Adult kestrel bandedBox 13 at Hartsbrook School was one of the boxes where eggs did not hatch. We observed two eggs in the box, a low number. Later in the season, one egg disappeared. Potential nest predators include snake. Interestingly, this is one of the boxes that had a new and improved predator guard installed this year, though there is an as-yet-unfilled small gap between the guard and the post that a snake might have gotten through.

As mentioned above, 10 boxes were successful this year, with eggs laid and chicks surviving until banding. In 6 of these 10 boxes, there were signs of challenges. Boxes 14, 19, 24 each had one unhatched egg. Boxes 3, 17 and 22 had more complicated stories. Our observations indicate that chicks (or possibly eggs) went missing in these boxes (6 total).

In Box 17 at Hampshire College, we photographed 3 downy chicks with the pole camera. They along with the parents disappeared before fledging time. When we visited the box to band chicks, it was empty and very clean, indicating that use ceased earlier rather than later following hatching, which suggests predation. We did not install an improved predator guard on this box, because our design does not work on this post. In Box 22 in Amherst, we observed 5 eggs. We later banded 2 chicks and found 1 unhatched egg in the box, leaving 2 eggs unaccounted for. The missing eggs suggest either egg or chick predation. In Box 3 at Amherst College, we originally observed 5 eggs. Later, we banded 4 chicks and found no sign of the fifth egg. This box does have a new predator guard.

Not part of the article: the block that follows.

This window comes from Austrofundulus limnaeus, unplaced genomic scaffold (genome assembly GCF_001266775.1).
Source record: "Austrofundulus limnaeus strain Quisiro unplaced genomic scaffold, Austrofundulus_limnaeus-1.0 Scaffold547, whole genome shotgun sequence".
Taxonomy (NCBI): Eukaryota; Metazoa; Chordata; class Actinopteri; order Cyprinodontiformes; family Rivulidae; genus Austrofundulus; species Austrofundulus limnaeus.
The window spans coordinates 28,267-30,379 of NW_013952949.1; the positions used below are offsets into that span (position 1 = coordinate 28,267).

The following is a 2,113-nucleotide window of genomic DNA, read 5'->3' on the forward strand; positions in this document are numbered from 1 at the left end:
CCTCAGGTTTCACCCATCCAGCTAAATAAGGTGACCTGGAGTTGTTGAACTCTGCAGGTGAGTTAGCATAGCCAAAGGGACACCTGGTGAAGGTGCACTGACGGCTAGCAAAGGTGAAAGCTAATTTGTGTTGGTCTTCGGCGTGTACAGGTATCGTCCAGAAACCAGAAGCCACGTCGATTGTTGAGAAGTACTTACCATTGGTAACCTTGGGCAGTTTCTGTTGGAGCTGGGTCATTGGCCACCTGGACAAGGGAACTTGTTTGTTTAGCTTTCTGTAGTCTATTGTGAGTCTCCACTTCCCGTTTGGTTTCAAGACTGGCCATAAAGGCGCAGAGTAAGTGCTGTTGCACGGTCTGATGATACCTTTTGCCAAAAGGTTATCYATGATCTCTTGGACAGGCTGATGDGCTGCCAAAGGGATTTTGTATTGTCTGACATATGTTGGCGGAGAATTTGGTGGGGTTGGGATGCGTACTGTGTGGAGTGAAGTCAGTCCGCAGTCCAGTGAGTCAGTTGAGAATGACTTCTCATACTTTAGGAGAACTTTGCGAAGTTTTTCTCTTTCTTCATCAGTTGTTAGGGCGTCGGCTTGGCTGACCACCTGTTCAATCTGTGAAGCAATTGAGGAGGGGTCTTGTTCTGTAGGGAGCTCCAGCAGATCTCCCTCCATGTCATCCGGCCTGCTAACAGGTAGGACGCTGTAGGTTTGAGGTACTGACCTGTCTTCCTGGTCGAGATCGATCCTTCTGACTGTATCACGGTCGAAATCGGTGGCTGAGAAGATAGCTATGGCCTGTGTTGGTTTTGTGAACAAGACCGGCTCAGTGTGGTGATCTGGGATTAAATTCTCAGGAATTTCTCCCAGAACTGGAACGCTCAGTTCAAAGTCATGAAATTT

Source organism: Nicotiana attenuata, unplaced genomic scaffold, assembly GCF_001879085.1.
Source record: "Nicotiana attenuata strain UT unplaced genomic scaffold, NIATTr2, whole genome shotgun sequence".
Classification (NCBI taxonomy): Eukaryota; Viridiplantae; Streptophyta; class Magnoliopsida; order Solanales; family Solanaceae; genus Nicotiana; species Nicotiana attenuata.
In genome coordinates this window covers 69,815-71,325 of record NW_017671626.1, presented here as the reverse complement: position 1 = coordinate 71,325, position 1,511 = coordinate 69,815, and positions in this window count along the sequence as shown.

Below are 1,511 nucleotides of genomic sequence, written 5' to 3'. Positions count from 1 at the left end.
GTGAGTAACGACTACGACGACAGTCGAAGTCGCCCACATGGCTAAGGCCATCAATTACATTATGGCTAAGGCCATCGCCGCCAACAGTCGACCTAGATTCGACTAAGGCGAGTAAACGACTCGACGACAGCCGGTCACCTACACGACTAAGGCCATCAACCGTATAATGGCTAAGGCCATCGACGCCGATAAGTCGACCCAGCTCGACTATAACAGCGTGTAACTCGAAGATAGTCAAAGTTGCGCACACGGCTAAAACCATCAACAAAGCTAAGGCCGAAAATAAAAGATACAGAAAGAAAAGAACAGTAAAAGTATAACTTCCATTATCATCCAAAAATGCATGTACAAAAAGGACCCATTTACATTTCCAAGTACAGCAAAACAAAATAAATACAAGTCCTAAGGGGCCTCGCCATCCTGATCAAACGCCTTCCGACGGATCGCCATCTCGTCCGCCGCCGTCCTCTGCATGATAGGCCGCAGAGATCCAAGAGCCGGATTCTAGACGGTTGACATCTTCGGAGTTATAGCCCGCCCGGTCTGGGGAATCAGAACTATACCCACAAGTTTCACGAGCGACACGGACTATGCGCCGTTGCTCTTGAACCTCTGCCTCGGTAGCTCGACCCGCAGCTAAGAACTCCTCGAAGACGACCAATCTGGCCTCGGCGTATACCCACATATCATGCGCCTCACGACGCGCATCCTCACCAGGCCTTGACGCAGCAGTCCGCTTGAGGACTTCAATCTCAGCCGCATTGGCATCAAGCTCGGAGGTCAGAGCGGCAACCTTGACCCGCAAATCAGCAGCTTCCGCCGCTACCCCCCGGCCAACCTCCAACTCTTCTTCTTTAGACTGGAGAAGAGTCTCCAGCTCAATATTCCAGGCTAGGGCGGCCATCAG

A potential source of the challenges faced by kestrels this year is lack of prey availability. Fluctuations in prey abundance is a regular challenge for raptors. One clue we received was the observation by volunteer monitors that the kestrels at Park Hill Orchard seemed to be capturing many sparrows. We would typically think of kestrels preferring rodent prey (they also eat many grasshoppers when abundant). It’s possible that the predation of small birds at Park Hill was an indication of low numbers in preferred prey. We did note that this was a likely year for a drop in rodent numbers, which may have peaked in 2020 following a big mast event in fall of 2019.

See more photos and details here!

As always, many thanks to all our box hosts and volunteers for your support of this project!